'Leviathan Falls': The 9th and final book of epic 'The Expanse' sci-fi series revealed

The ninth and final book in "The Expanse" book series was unveiled by Orbit Books on Sept. 16, 2020. The cover artist is Daniel Dociu and the cover's designer is Lauren Panepinto.  (Image credit: Orbit Books)

Fans of the popular science fiction book and television series "The Expanse" got the first glimpse at the cover of the ninth — and final — book in this futuristic space saga. 

During a 15-minute virtual event streamed live on Crowdcast on Wednesday (Sept. 16), fans asked questions to the writing duo behind the successful series, Daniel Abraham and Ty Franck, who are known collectively as James S. A. Corey. 

These books, published by Orbit, inspired the ongoing television series which first aired on Syfy and premiered its fourth season on Amazon Prime in 2019. The story takes place in a future where humans populate the solar system, and the series follows the crew of the spaceship Rocinante as they deal with interplanetary politics, an alien lifeform and each other. 

The new book will be coming out in 2021 and the audiobook will likely be available on the same date. The first book in "The Expanse" series, "Leviathan Wakes," was published in 2011. 

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Actors Dominique Tipper (right) and Steven Strait (left) from the science fiction series "The Expanse" appear in a scene from the trailer of the show's fourth season. (Image credit: Amazon)

Abraham and Franck took time to celebrate the cover artwork of the ninth book, "Leviathan Falls." They praised artist Daniel Dociu and cover art director Lauren Panepinto for the ninth book's look and for the continuity all the book covers in the series have had. 

There is no plan to write any more novels for "The Expanse" after book nine, but there may be more content created for the television series that won't appear in the books, Franck said. 

After that book, the main story ends. But Abraham and Franck did say there is another novella that will be published after "Leviathan Falls," which Franck said "puts a nice grace-note ending on some hanging threads from the series… in, I think, a lovely way."

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"The Expanse" is a science-fiction series based on the books by James S.A. Corey. It originally aired on the Syfy network, which canceled the show after Season 3. Amazon Prime picked up the show and the new fourth season premiered Dec. 13, 2019. (Image credit: Amazon Prime Video)

Orbit will also publish a volume containing all of the series' novellas and short stories in one place.

However, there is "not a chance" that they'll follow the end of the book and TV series with prequels," Abraham said. "Once it's done, it's done."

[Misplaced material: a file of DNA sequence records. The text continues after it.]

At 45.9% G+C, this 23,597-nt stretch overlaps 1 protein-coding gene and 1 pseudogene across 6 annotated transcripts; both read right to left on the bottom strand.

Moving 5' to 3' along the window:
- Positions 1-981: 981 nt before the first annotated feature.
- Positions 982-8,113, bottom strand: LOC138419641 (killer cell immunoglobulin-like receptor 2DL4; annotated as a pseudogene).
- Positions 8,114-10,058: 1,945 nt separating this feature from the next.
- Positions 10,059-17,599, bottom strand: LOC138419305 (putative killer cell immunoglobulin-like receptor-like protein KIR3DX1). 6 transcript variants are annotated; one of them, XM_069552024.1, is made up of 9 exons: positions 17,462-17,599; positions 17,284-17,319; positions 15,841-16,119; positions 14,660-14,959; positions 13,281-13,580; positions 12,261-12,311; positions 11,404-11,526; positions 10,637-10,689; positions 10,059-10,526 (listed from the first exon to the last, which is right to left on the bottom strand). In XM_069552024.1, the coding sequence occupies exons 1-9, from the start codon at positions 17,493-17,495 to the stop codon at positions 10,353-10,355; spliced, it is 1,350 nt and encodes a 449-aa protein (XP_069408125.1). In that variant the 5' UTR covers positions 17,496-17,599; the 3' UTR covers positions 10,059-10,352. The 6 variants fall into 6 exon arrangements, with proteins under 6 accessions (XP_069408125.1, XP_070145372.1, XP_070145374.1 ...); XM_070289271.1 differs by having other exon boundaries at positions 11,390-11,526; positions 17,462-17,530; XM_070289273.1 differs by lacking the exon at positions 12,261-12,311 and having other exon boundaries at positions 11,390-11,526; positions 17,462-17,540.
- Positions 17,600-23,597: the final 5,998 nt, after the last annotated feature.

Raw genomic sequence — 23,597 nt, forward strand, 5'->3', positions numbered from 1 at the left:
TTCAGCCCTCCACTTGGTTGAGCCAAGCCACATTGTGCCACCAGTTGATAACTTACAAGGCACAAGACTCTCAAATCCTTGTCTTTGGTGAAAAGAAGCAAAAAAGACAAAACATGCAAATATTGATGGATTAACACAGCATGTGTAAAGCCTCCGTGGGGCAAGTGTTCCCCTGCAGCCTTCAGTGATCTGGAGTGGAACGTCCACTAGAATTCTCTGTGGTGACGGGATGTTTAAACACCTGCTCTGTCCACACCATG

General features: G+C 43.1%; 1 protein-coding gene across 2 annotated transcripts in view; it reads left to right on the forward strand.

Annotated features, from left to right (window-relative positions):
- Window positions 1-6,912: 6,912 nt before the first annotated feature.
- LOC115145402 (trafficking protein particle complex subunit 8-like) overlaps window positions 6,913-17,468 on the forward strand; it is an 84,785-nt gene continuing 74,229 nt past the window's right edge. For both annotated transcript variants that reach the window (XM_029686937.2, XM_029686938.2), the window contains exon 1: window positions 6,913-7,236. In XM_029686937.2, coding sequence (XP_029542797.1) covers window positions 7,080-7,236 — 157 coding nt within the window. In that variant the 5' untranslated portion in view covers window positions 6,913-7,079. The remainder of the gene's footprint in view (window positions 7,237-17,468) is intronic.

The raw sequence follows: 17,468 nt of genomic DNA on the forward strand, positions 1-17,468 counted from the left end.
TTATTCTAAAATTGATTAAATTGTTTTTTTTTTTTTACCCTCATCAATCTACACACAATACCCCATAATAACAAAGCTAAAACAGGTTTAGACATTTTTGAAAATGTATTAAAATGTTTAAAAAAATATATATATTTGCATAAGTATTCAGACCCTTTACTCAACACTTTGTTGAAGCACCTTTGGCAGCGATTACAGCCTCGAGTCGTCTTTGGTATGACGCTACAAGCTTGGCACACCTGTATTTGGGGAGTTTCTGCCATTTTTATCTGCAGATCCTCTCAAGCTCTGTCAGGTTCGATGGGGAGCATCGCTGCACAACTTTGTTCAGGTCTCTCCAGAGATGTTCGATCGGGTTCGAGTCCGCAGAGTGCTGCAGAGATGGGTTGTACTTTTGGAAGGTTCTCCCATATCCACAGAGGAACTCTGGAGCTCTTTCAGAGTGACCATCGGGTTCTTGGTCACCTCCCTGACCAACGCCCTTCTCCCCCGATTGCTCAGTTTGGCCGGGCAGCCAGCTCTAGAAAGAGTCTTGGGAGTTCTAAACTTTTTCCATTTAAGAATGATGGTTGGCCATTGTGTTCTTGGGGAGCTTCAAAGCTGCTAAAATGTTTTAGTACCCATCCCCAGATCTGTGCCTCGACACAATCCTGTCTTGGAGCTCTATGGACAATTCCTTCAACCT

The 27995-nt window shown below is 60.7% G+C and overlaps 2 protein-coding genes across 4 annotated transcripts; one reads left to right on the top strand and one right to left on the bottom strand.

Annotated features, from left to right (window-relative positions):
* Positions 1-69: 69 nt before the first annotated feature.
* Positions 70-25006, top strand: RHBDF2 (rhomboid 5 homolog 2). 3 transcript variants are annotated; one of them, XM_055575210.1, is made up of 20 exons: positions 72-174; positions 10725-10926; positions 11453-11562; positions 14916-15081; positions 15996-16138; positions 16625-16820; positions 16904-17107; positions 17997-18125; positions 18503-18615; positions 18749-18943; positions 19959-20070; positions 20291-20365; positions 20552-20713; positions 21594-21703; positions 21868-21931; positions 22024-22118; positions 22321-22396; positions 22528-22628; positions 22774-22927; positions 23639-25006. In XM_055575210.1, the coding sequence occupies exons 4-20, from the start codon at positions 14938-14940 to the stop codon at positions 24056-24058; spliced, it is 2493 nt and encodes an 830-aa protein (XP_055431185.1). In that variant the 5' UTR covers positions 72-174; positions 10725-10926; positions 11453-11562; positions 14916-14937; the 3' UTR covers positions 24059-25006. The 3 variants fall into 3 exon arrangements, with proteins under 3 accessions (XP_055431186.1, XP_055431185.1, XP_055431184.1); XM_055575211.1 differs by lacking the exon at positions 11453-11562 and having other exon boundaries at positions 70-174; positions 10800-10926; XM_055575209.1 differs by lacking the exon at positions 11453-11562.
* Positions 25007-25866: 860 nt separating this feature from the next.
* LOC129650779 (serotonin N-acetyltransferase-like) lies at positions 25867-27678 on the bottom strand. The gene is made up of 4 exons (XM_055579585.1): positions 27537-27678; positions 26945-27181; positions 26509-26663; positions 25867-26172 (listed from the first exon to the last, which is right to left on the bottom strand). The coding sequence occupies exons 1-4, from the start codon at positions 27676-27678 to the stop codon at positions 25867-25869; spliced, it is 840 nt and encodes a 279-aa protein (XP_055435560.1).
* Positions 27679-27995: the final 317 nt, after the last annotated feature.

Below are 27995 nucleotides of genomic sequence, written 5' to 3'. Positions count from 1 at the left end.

Abraham also answered a question about what it feels like to end this long series. 

"This is actually the fourth multi-novel series that I'm bringing into port, and there's always a certain kind of melancholy that goes with that. There's a real satisfaction too, of getting to the end of something this long. This feels like graduating from college," Abraham said. 

Fans also asked the duo if they will collaborate again in the future. They've sold a three-book series to Orbit, they said, but they haven't started working on it yet. Abraham did say that the new S.A. Corey series is a "very different project" than ''The Expanse'' series, and that the upcoming series might be reminiscent of the work from science fiction and fantasy writers like Frank Herbert ("Dune") and Ursula K. Le Guin ("Earthsea"). 

When asked what books inspired them this year. Abraham gave praise to Carmen Maria Machado's book "In the Dream House" (Graywolf Press, 2019), and Franck said that Joe Hill is his favorite living writer. 

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Doris Elin Urrutia
Contributing Writer

Doris is a science journalist and Space.com contributor. She received a B.A. in Sociology and Communications at Fordham University in New York City. Her first work was published in collaboration with London Mining Network, where her love of science writing was born. Her passion for astronomy started as a kid when she helped her sister build a model solar system in the Bronx. She got her first shot at astronomy writing as a Space.com editorial intern and continues to write about all things cosmic for the website. Doris has also written about microscopic plant life for Scientific American’s website and about whale calls for their print magazine. She has also written about ancient humans for Inverse, with stories ranging from how to recreate Pompeii’s cuisine to how to map the Polynesian expansion through genomics. She currently shares her home with two rabbits. Follow her on twitter at @salazar_elin.